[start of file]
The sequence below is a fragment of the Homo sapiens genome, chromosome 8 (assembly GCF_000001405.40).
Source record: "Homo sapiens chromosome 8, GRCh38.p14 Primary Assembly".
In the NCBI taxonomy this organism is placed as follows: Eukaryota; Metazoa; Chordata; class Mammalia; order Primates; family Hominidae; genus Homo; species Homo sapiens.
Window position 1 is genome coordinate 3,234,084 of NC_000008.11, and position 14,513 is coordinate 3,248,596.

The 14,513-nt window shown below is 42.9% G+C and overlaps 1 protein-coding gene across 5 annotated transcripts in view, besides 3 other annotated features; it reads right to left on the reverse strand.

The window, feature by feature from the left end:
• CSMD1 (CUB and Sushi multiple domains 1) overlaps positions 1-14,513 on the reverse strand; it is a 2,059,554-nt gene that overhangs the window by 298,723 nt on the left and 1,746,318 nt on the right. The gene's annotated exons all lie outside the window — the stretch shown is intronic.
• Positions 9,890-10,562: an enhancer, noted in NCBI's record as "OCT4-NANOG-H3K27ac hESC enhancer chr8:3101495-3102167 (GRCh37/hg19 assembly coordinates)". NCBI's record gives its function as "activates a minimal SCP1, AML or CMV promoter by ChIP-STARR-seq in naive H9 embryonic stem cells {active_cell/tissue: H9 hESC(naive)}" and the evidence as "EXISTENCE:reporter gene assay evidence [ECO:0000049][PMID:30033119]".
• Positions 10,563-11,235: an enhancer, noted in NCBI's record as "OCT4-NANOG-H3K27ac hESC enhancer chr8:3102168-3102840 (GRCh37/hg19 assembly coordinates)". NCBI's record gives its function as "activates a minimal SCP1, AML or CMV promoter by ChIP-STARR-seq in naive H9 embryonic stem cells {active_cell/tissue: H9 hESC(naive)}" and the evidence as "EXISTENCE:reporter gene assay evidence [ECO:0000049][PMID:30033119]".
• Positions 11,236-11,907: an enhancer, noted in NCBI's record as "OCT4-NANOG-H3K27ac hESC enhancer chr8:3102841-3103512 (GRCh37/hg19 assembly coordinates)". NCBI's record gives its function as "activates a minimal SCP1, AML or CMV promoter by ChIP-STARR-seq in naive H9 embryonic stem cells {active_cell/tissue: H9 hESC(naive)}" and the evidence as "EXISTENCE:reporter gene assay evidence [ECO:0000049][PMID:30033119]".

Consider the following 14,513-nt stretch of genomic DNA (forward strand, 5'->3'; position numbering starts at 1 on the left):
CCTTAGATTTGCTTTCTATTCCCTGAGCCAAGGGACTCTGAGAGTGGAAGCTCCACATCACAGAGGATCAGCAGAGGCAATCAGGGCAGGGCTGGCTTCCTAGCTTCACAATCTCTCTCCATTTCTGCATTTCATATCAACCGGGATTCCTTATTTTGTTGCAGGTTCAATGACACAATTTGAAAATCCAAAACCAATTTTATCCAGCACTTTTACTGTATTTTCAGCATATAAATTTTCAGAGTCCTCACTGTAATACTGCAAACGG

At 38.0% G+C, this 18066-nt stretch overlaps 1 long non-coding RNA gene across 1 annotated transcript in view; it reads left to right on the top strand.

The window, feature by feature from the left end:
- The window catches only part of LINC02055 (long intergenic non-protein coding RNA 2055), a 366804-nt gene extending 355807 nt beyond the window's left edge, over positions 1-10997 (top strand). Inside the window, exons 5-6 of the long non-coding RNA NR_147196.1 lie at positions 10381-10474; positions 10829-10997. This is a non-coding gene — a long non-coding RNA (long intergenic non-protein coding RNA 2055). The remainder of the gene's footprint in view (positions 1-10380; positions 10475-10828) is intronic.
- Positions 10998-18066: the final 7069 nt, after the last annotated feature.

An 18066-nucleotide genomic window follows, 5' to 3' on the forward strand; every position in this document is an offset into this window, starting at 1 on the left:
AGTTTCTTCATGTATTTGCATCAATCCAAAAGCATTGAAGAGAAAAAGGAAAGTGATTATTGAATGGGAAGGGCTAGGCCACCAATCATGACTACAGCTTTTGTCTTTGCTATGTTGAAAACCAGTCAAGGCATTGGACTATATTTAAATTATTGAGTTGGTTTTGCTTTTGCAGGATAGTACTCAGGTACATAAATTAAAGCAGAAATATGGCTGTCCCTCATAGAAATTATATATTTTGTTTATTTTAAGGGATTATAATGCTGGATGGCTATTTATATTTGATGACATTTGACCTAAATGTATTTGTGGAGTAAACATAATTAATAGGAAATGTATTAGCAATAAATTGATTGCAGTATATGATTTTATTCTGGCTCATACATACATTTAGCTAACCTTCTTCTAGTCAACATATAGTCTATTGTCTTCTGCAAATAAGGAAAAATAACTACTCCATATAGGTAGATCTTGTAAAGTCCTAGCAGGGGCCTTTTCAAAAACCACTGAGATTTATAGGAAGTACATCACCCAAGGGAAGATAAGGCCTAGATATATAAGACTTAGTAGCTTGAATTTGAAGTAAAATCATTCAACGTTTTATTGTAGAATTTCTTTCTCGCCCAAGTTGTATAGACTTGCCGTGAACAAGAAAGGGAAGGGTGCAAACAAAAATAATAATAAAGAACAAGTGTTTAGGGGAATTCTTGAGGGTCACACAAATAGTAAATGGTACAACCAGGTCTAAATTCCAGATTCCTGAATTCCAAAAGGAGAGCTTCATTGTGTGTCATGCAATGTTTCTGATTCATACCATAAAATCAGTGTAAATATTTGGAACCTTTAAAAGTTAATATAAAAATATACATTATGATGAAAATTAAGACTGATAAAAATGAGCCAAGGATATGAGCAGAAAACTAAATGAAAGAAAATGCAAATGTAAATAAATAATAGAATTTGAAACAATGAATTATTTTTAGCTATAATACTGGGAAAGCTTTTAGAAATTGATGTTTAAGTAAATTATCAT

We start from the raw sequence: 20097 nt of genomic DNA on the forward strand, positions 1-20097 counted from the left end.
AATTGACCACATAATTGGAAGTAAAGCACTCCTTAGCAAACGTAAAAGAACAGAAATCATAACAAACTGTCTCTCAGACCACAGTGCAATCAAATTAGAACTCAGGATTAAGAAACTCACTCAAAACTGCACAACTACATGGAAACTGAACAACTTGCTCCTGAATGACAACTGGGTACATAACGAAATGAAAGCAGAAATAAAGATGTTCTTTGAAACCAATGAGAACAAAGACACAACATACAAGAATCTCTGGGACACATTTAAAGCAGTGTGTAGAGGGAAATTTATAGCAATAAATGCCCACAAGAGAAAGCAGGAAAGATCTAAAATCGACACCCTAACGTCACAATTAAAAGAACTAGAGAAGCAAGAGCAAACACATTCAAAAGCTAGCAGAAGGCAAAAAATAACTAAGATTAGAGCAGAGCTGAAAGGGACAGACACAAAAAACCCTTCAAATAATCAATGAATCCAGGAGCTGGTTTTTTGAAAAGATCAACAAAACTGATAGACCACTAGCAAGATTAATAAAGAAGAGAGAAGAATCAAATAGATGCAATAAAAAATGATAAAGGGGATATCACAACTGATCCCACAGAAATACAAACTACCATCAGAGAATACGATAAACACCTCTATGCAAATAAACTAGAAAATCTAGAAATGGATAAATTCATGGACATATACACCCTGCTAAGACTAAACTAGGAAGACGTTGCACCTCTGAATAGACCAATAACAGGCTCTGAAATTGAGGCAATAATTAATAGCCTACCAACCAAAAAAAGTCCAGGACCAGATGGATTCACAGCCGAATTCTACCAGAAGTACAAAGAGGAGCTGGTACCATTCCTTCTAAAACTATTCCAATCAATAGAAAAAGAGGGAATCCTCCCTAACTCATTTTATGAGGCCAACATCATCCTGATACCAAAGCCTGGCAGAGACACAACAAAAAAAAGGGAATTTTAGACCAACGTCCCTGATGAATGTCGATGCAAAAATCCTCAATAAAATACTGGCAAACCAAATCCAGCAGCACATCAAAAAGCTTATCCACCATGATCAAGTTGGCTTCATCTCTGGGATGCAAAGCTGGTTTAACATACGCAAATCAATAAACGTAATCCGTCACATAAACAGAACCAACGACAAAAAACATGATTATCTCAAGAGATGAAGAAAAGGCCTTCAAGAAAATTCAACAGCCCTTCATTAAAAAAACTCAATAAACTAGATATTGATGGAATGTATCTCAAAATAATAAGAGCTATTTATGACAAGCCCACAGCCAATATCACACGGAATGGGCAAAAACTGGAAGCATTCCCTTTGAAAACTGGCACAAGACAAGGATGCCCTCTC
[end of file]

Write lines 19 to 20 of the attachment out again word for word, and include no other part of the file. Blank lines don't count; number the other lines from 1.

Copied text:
We start from the raw sequence: 20097 nt of genomic DNA on the forward strand, positions 1-20097 counted from the left end.
AATTGACCACATAATTGGAAGTAAAGCACTCCTTAGCAAACGTAAAAGAACAGAAATCATAACAAACTGTCTCTCAGACCACAGTGCAATCAAATTAGAACTCAGGATTAAGAAACTCACTCAAAACTGCACAACTACATGGAAACTGAACAACTTGCTCCTGAATGACAACTGGGTACATAACGAAATGAAAGCAGAAATAAAGATGTTCTTTGAAACCAATGAGAACAAAGACACAACATACAAGAATCTCTGGGACACATTTAAAGCAGTGTGTAGAGGGAAATTTATAGCAATAAATGCCCACAAGAGAAAGCAGGAAAGATCTAAAATCGACACCCTAACGTCACAATTAAAAGAACTAGAGAAGCAAGAGCAAACACATTCAAAAGCTAGCAGAAGGCAAAAAATAACTAAGATTAGAGCAGAGCTGAAAGGGACAGACACAAAAAACCCTTCAAATAATCAATGAATCCAGGAGCTGGTTTTTTGAAAAGATCAACAAAACTGATAGACCACTAGCAAGATTAATAAAGAAGAGAGAAGAATCAAATAGATGCAATAAAAAATGATAAAGGGGATATCACAACTGATCCCACAGAAATACAAACTACCATCAGAGAATACGATAAACACCTCTATGCAAATAAACTAGAAAATCTAGAAATGGATAAATTCATGGACATATACACCCTGCTAAGACTAAACTAGGAAGACGTTGCACCTCTGAATAGACCAATAACAGGCTCTGAAATTGAGGCAATAATTAATAGCCTACCAACCAAAAAAAGTCCAGGACCAGATGGATTCACAGCCGAATTCTACCAGAAGTACAAAGAGGAGCTGGTACCATTCCTTCTAAAACTATTCCAATCAATAGAAAAAGAGGGAATCCTCCCTAACTCATTTTATGAGGCCAACATCATCCTGATACCAAAGCCTGGCAGAGACACAACAAAAAAAAGGGAATTTTAGACCAACGTCCCTGATGAATGTCGATGCAAAAATCCTCAATAAAATACTGGCAAACCAAATCCAGCAGCACATCAAAAAGCTTATCCACCATGATCAAGTTGGCTTCATCTCTGGGATGCAAAGCTGGTTTAACATACGCAAATCAATAAACGTAATCCGTCACATAAACAGAACCAACGACAAAAAACATGATTATCTCAAGAGATGAAGAAAAGGCCTTCAAGAAAATTCAACAGCCCTTCATTAAAAAAACTCAATAAACTAGATATTGATGGAATGTATCTCAAAATAATAAGAGCTATTTATGACAAGCCCACAGCCAATATCACACGGAATGGGCAAAAACTGGAAGCATTCCCTTTGAAAACTGGCACAAGACAAGGATGCCCTCTC